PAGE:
Again, that is an example of how flexible working - in this case the flexibility of self-employment - often works in the favour of the employer and not the employed. For high-earning people, contracts work well. For low-earning people, they do not. Often, people working under contract are expected to come into the office every day, just as they would as a staffer. Except, of course, that the employer takes on few of the obligations that taking on a new member of staff would entail.

It's an interesting anomaly. A quarter of staffers are working from home - the male ones anyway - while a quarter of the self-employed are, in effect, tied to a single company. For the latter, the only change to the work-life balance is that their time at home is nibbled into by the need to keep their own books and sort out their own tax and national insurance.

It is surely clear that the only way to alter the work-life balance is to change radically our attitudes to work. Contractors do get a few universal rights, which include not only the still-risible national minimum wage, but also the right to work no more than a 48-hour week.

But those rights speak most powerfully about the poor regard in which we hold human time. If time at home is so precious, then how can sacrificing an hour of that time not be of more value than the amount the minimum wage confers on it? As for the 48-hour-week working-hours limit, that really should be slashed. It is far too high, as the people of most European countries firmly agree.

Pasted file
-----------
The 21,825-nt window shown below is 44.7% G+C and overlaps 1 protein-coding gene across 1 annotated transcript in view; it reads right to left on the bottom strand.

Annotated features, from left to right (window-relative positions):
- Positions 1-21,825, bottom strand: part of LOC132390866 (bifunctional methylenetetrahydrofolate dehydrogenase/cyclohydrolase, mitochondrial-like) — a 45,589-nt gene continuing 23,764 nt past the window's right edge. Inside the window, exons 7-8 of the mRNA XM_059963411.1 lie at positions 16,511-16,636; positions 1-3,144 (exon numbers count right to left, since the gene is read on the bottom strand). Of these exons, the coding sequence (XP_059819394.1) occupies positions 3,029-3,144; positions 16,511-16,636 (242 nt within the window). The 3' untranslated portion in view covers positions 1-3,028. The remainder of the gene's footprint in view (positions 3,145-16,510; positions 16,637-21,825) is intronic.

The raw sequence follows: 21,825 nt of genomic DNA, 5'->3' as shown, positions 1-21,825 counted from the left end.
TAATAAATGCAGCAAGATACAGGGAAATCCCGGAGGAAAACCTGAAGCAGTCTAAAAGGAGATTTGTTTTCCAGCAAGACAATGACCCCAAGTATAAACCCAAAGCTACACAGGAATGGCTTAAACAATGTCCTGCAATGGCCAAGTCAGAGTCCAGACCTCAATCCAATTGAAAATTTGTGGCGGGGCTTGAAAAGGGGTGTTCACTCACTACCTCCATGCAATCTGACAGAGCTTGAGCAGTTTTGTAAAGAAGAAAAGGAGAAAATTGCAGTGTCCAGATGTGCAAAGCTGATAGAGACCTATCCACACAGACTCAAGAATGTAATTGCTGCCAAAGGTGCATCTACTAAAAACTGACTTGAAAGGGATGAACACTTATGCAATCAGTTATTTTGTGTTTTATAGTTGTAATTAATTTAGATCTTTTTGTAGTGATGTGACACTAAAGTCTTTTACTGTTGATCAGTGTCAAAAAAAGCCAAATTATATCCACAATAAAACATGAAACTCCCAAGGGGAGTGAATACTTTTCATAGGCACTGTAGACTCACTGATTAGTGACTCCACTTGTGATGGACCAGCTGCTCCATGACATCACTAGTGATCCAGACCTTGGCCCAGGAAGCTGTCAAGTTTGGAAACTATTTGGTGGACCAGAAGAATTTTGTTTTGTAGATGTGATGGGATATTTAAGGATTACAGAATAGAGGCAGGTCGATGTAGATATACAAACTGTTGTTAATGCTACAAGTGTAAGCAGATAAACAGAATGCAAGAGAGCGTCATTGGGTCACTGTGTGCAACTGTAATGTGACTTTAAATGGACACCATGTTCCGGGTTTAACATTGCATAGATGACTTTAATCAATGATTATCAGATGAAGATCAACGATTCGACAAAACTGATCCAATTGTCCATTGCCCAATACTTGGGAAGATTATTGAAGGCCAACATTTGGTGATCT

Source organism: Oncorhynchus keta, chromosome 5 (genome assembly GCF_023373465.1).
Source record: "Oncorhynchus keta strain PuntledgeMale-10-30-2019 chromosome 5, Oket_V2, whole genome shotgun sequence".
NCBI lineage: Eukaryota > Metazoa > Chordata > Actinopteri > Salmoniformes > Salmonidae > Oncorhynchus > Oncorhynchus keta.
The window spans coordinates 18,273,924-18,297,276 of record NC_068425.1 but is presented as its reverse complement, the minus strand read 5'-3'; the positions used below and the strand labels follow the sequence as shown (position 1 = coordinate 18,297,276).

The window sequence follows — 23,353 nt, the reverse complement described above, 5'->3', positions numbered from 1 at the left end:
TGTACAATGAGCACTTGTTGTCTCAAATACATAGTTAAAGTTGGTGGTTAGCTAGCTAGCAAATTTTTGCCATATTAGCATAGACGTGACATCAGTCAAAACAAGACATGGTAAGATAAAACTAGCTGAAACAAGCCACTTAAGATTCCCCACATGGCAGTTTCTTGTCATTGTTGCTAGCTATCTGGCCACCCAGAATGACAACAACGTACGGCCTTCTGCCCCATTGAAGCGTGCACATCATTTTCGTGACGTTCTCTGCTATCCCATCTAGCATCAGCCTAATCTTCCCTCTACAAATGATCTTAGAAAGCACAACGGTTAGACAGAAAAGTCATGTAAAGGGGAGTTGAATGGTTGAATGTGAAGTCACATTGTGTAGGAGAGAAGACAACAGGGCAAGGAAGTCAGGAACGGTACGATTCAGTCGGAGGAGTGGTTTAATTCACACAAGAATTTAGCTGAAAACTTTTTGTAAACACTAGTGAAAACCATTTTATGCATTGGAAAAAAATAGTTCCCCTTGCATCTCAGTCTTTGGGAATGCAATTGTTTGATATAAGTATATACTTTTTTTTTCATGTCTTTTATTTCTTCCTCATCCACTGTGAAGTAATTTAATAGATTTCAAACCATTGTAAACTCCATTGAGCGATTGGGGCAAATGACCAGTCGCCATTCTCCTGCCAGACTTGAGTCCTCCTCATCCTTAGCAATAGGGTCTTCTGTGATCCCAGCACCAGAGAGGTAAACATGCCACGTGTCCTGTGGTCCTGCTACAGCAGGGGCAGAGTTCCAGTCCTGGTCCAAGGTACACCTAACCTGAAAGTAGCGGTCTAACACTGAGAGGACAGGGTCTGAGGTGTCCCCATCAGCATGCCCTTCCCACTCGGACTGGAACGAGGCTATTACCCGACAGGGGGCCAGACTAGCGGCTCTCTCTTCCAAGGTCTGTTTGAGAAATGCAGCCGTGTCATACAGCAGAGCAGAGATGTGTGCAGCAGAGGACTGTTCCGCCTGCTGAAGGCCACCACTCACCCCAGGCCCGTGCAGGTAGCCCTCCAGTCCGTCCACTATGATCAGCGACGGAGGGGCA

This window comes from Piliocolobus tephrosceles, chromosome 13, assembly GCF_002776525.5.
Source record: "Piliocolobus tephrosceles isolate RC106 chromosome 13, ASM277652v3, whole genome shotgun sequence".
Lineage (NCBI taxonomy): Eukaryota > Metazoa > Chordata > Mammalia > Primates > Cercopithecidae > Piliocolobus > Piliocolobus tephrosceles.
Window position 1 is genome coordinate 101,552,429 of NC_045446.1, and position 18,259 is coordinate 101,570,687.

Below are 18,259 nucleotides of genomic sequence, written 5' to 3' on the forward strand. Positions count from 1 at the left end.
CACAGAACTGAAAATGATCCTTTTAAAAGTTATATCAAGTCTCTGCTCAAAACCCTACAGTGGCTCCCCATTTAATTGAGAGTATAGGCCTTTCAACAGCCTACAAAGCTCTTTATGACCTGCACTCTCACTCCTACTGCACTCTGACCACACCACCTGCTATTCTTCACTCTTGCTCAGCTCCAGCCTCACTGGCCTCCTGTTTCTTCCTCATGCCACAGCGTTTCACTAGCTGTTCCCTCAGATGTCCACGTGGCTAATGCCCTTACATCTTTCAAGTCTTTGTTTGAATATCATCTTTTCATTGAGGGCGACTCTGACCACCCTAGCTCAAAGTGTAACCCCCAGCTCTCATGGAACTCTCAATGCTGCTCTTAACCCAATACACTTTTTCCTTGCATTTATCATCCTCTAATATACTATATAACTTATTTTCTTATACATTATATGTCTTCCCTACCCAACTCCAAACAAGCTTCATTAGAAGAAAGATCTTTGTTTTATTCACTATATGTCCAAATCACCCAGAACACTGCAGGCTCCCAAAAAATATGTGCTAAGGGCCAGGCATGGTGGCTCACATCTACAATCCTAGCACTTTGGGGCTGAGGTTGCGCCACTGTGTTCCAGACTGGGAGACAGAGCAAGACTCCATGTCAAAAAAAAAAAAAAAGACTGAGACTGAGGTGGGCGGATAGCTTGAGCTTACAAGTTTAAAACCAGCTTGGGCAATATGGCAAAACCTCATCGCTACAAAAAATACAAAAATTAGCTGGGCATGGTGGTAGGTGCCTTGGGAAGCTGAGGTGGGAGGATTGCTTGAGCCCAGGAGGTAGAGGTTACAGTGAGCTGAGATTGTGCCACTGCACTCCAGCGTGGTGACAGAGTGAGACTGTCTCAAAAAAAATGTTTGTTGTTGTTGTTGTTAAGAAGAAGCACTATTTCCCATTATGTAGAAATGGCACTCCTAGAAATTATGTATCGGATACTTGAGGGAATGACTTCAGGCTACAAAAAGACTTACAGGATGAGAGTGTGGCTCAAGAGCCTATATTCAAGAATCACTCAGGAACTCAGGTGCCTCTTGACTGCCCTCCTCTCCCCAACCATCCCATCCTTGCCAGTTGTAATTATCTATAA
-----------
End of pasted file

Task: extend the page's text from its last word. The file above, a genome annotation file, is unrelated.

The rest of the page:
As far as the work-life balance is concerned, those are the twin factors that need to change before the balance can be altered. While reactionaries are still astoundingly fond of blaming the disruption of the work-life balance on women who wanted equal rights with men, the real problem is that the equality that women received played into the hands of employers. We all need to work shorter hours, whether at home or at work, whether self-employed or on staff.

Socially, Britain's population is still largely arranged into couples, and nowadays each couple with children is contributing as much as double the amount it did 50 years ago. As for single parents, a sole adult is expected to provide the same amount of work inside and outside the home as was once provided by two adults.

That is the primary fact that has messed up the work-life balance. And any survey that seeks to tinker with the work-life balance without tackling that exhausting and debilitating development will always find its expectations confounded.

d.orr@independent.co.uk